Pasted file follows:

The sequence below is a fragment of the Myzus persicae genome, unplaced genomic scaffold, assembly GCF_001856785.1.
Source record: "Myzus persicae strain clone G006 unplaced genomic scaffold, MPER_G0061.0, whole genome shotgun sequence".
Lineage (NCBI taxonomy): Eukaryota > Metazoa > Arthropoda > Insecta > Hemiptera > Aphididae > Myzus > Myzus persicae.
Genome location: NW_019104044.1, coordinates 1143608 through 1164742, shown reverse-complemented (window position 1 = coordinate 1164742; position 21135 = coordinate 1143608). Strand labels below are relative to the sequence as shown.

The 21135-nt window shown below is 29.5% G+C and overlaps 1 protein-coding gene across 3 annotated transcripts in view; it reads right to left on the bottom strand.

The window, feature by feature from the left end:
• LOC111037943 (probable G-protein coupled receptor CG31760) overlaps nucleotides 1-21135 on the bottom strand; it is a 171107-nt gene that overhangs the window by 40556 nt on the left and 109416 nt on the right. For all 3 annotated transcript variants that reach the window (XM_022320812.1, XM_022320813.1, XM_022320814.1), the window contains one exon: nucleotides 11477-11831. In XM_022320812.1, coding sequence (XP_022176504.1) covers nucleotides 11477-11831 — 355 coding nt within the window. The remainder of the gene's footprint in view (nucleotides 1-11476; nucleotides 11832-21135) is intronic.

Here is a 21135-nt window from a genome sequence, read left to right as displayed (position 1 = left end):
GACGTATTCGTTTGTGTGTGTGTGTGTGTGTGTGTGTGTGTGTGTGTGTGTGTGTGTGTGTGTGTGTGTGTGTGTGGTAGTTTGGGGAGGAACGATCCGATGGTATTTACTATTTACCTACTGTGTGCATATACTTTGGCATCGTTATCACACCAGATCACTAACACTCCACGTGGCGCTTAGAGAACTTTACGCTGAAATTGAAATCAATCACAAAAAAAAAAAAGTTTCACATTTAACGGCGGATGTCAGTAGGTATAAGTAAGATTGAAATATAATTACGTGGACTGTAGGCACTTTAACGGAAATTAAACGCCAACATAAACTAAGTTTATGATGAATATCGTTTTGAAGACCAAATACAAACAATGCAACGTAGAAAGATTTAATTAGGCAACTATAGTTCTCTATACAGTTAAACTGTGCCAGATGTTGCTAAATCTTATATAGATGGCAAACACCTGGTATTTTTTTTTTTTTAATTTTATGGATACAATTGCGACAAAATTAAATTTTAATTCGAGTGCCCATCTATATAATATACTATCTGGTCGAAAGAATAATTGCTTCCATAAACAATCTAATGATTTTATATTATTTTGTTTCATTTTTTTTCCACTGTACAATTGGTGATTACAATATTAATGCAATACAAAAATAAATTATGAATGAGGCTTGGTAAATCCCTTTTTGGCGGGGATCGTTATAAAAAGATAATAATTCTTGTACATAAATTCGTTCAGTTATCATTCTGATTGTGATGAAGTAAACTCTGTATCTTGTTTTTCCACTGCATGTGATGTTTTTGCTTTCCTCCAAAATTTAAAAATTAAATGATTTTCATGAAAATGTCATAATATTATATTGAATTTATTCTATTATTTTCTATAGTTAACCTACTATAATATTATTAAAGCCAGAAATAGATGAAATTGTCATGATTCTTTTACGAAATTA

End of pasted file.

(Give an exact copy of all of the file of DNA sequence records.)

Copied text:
The sequence below is a fragment of the Myzus persicae genome, unplaced genomic scaffold, assembly GCF_001856785.1.
Source record: "Myzus persicae strain clone G006 unplaced genomic scaffold, MPER_G0061.0, whole genome shotgun sequence".
Lineage (NCBI taxonomy): Eukaryota > Metazoa > Arthropoda > Insecta > Hemiptera > Aphididae > Myzus > Myzus persicae.
Genome location: NW_019104044.1, coordinates 1143608 through 1164742, shown reverse-complemented (window position 1 = coordinate 1164742; position 21135 = coordinate 1143608). Strand labels below are relative to the sequence as shown.

The 21135-nt window shown below is 29.5% G+C and overlaps 1 protein-coding gene across 3 annotated transcripts in view; it reads right to left on the bottom strand.

The window, feature by feature from the left end:
• LOC111037943 (probable G-protein coupled receptor CG31760) overlaps nucleotides 1-21135 on the bottom strand; it is a 171107-nt gene that overhangs the window by 40556 nt on the left and 109416 nt on the right. For all 3 annotated transcript variants that reach the window (XM_022320812.1, XM_022320813.1, XM_022320814.1), the window contains one exon: nucleotides 11477-11831. In XM_022320812.1, coding sequence (XP_022176504.1) covers nucleotides 11477-11831 — 355 coding nt within the window. The remainder of the gene's footprint in view (nucleotides 1-11476; nucleotides 11832-21135) is intronic.

Here is a 21135-nt window from a genome sequence, read left to right as displayed (position 1 = left end):
GACGTATTCGTTTGTGTGTGTGTGTGTGTGTGTGTGTGTGTGTGTGTGTGTGTGTGTGTGTGTGTGTGTGTGTGTGGTAGTTTGGGGAGGAACGATCCGATGGTATTTACTATTTACCTACTGTGTGCATATACTTTGGCATCGTTATCACACCAGATCACTAACACTCCACGTGGCGCTTAGAGAACTTTACGCTGAAATTGAAATCAATCACAAAAAAAAAAAAGTTTCACATTTAACGGCGGATGTCAGTAGGTATAAGTAAGATTGAAATATAATTACGTGGACTGTAGGCACTTTAACGGAAATTAAACGCCAACATAAACTAAGTTTATGATGAATATCGTTTTGAAGACCAAATACAAACAATGCAACGTAGAAAGATTTAATTAGGCAACTATAGTTCTCTATACAGTTAAACTGTGCCAGATGTTGCTAAATCTTATATAGATGGCAAACACCTGGTATTTTTTTTTTTTTAATTTTATGGATACAATTGCGACAAAATTAAATTTTAATTCGAGTGCCCATCTATATAATATACTATCTGGTCGAAAGAATAATTGCTTCCATAAACAATCTAATGATTTTATATTATTTTGTTTCATTTTTTTTCCACTGTACAATTGGTGATTACAATATTAATGCAATACAAAAATAAATTATGAATGAGGCTTGGTAAATCCCTTTTTGGCGGGGATCGTTATAAAAAGATAATAATTCTTGTACATAAATTCGTTCAGTTATCATTCTGATTGTGATGAAGTAAACTCTGTATCTTGTTTTTCCACTGCATGTGATGTTTTTGCTTTCCTCCAAAATTTAAAAATTAAATGATTTTCATGAAAATGTCATAATATTATATTGAATTTATTCTATTATTTTCTATAGTTAACCTACTATAATATTATTAAAGCCAGAAATAGATGAAATTGTCATGATTCTTTTACGAAATTA